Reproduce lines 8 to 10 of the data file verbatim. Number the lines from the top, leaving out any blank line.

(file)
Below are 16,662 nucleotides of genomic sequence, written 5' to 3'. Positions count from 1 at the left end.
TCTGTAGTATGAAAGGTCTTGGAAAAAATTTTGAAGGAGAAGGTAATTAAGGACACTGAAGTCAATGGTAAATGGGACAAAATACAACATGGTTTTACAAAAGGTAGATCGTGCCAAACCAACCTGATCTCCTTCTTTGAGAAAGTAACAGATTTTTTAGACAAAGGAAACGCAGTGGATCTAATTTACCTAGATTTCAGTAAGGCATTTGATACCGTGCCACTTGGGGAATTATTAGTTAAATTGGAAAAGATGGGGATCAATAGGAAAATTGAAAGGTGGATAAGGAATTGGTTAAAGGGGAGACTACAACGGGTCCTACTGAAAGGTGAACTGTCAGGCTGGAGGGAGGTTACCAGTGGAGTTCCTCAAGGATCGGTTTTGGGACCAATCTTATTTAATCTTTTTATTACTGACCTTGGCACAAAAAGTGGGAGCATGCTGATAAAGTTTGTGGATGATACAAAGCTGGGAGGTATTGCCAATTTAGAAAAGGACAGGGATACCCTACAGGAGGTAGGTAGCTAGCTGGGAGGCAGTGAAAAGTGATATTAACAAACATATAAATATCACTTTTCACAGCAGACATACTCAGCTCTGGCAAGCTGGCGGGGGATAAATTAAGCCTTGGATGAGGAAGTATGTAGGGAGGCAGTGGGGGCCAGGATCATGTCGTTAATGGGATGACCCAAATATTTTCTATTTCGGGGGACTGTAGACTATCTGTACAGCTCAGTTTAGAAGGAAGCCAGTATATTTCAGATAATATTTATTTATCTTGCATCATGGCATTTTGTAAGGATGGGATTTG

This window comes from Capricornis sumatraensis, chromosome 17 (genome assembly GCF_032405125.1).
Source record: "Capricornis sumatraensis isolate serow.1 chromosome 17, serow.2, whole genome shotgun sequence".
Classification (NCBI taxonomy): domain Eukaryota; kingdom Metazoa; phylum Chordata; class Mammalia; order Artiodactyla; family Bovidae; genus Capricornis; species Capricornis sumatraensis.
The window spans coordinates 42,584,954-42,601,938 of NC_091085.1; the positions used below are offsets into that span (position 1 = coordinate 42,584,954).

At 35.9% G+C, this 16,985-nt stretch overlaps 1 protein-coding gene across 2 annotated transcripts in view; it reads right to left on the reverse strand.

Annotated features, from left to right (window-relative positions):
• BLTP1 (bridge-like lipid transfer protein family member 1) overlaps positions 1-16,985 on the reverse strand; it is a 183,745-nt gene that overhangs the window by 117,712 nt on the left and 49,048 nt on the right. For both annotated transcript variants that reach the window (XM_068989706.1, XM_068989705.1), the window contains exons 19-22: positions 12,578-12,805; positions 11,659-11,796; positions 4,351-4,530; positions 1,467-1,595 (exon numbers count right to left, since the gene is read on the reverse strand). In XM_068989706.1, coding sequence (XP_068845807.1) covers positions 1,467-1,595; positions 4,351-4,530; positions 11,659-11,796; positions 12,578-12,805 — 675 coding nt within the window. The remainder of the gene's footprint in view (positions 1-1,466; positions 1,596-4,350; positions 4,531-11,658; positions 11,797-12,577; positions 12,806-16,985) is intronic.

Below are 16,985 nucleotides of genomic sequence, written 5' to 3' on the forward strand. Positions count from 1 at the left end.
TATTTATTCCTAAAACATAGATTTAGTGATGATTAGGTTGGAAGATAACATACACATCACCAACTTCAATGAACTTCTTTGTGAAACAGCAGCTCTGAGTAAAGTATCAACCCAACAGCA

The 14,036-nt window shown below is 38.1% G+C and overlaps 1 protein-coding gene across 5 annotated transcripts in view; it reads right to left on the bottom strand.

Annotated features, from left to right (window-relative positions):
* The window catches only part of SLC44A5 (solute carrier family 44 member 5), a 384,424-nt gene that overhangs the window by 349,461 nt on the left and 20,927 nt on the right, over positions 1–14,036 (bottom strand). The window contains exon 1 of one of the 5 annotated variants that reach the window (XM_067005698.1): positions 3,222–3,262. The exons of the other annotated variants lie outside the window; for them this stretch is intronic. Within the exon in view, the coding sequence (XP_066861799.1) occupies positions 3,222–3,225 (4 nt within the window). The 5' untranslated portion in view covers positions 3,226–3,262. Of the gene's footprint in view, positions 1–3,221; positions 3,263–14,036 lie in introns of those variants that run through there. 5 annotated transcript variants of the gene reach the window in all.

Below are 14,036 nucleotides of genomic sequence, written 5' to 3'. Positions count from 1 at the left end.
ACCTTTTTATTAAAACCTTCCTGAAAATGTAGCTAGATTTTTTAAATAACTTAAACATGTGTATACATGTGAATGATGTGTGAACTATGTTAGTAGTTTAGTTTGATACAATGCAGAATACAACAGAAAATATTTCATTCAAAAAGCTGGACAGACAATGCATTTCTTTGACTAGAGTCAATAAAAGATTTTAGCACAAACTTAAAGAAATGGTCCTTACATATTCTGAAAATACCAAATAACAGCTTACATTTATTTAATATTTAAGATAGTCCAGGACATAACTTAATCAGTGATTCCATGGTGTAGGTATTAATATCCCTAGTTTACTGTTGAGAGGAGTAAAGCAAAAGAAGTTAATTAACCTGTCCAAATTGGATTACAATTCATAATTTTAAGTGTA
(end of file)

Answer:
Annotated features, from left to right (window-relative positions):
• BLTP1 (bridge-like lipid transfer protein family member 1) overlaps positions 1-16,985 on the reverse strand; it is a 183,745-nt gene that overhangs the window by 117,712 nt on the left and 49,048 nt on the right. For both annotated transcript variants that reach the window (XM_068989706.1, XM_068989705.1), the window contains exons 19-22: positions 12,578-12,805; positions 11,659-11,796; positions 4,351-4,530; positions 1,467-1,595 (exon numbers count right to left, since the gene is read on the reverse strand). In XM_068989706.1, coding sequence (XP_068845807.1) covers positions 1,467-1,595; positions 4,351-4,530; positions 11,659-11,796; positions 12,578-12,805 — 675 coding nt within the window. The remainder of the gene's footprint in view (positions 1-1,466; positions 1,596-4,350; positions 4,531-11,658; positions 11,797-12,577; positions 12,806-16,985) is intronic.

Below are 16,985 nucleotides of genomic sequence, written 5' to 3' on the forward strand. Positions count from 1 at the left end.